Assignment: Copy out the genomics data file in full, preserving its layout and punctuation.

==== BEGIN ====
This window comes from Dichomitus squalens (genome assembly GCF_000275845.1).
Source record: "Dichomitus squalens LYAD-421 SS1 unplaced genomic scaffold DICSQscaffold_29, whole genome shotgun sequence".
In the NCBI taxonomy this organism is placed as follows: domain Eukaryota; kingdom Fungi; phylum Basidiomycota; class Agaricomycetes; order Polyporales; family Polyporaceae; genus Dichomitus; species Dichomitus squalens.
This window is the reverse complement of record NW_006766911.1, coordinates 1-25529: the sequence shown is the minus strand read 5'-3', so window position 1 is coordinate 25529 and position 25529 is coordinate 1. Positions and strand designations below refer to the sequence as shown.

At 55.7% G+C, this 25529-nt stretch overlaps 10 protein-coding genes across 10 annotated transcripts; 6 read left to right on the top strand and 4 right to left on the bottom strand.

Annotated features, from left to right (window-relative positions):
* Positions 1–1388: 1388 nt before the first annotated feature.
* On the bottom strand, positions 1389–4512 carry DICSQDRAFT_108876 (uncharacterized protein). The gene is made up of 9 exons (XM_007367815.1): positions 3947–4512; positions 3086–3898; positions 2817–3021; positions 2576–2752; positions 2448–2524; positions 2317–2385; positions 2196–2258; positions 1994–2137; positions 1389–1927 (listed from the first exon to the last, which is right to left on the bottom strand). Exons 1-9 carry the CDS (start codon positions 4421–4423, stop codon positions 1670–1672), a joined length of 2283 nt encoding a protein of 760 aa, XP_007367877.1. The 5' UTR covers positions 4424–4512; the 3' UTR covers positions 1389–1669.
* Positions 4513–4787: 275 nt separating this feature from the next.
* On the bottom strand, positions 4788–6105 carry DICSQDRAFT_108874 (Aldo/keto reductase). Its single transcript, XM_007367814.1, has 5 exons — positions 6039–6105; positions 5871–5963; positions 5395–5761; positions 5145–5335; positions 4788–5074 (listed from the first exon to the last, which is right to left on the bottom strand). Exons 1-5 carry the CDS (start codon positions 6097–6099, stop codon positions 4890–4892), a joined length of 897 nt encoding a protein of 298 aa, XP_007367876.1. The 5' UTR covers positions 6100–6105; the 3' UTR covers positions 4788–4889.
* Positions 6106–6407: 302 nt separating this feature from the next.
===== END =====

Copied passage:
This window comes from Dichomitus squalens (genome assembly GCF_000275845.1).
Source record: "Dichomitus squalens LYAD-421 SS1 unplaced genomic scaffold DICSQscaffold_29, whole genome shotgun sequence".
In the NCBI taxonomy this organism is placed as follows: domain Eukaryota; kingdom Fungi; phylum Basidiomycota; class Agaricomycetes; order Polyporales; family Polyporaceae; genus Dichomitus; species Dichomitus squalens.
This window is the reverse complement of record NW_006766911.1, coordinates 1-25529: the sequence shown is the minus strand read 5'-3', so window position 1 is coordinate 25529 and position 25529 is coordinate 1. Positions and strand designations below refer to the sequence as shown.

At 55.7% G+C, this 25529-nt stretch overlaps 10 protein-coding genes across 10 annotated transcripts; 6 read left to right on the top strand and 4 right to left on the bottom strand.

Annotated features, from left to right (window-relative positions):
* Positions 1–1388: 1388 nt before the first annotated feature.
* On the bottom strand, positions 1389–4512 carry DICSQDRAFT_108876 (uncharacterized protein). The gene is made up of 9 exons (XM_007367815.1): positions 3947–4512; positions 3086–3898; positions 2817–3021; positions 2576–2752; positions 2448–2524; positions 2317–2385; positions 2196–2258; positions 1994–2137; positions 1389–1927 (listed from the first exon to the last, which is right to left on the bottom strand). Exons 1-9 carry the CDS (start codon positions 4421–4423, stop codon positions 1670–1672), a joined length of 2283 nt encoding a protein of 760 aa, XP_007367877.1. The 5' UTR covers positions 4424–4512; the 3' UTR covers positions 1389–1669.
* Positions 4513–4787: 275 nt separating this feature from the next.
* On the bottom strand, positions 4788–6105 carry DICSQDRAFT_108874 (Aldo/keto reductase). Its single transcript, XM_007367814.1, has 5 exons — positions 6039–6105; positions 5871–5963; positions 5395–5761; positions 5145–5335; positions 4788–5074 (listed from the first exon to the last, which is right to left on the bottom strand). Exons 1-5 carry the CDS (start codon positions 6097–6099, stop codon positions 4890–4892), a joined length of 897 nt encoding a protein of 298 aa, XP_007367876.1. The 5' UTR covers positions 6100–6105; the 3' UTR covers positions 4788–4889.
* Positions 6106–6407: 302 nt separating this feature from the next.